Efficacy and optimal timing of low-volume aerial applications of copper fungicides for the control of red needle cast of pine

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Stuart Fraser
Mike Baker
Grant Pearse
Christine L. Todoroki
Honey Jane Estarija
Ian A. Hood
Lindsay S. Bulman
Chanatda Somchit
Carol A. Rolando


Disease management, disease control, pathogen, Oomycete, foliar Phythophthora, pine needle disease


Background: Red needle cast (RNC) is a foliar disease of radiata pine (Pinus radiata D.Don), caused by Phytophthora pluvialis Reeser, Sutton & E.Hansen and occasionally Phytophthora kernoviae Brasier, Beales & S.A.Kirk. The disease has impacted plantations in New Zealand since at least 2008. To develop management recommendations for red needle cast, research has focused on identifying chemical control options and understanding pathogen epidemiology to guide optimal timing of spray application. The objectives of this study were to: (1) assess the efficacy of aerial copper fungicide application for the control of red needle cast in mature radiata pine plantations; and (2) investigate optimal spray timing.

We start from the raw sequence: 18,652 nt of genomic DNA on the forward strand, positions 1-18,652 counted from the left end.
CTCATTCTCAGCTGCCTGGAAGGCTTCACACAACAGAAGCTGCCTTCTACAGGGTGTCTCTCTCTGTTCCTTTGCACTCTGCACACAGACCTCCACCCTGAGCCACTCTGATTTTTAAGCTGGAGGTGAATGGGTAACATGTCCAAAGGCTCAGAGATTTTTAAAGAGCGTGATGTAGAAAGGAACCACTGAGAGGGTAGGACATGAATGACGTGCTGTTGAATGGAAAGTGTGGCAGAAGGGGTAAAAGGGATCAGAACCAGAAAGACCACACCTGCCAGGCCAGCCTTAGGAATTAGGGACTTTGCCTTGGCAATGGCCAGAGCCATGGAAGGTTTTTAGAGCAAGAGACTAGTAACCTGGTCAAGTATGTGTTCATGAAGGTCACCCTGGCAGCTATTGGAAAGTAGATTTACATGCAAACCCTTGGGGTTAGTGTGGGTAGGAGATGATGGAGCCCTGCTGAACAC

Methods: To address these objectives, three operational-scale field trials were undertaken in successive years between 2017 and 2019 at a forest in the Central North Island of New Zealand. RNC severity was assessed in canopies of forest blocks exposed to cuprous oxide applied at 0.855 kg ha-1 active ingredient in low-volume aerial spray at different times of the year (November, February and April (or May)). Needle cast from plantation trees and infection levels on trap plants were also assessed in some years.

Results: Application of cuprous oxide significantly reduced RNC severity in all three trials. As well as reducing disease severity, application of cuprous oxide also tended to reduce needle cast from plantation trees and infection on trap plants in years when these were also assessed. No consistent effect of spray timing was observed. Generally, all three spray timings reduced disease severity compared to the unsprayed control, but differences were not always significant, and few differences were detected between different spray timings.

Conclusions: The results reported here are the first to show that low-volume aerial applications of cuprous oxide applied at 0.855 kg ha-1 active ingredient can reduce the severity of RNC in commercial radiata pine plantations. No consistent effect of spray timing was detected. These findings support the development of management recommendations for RNC.

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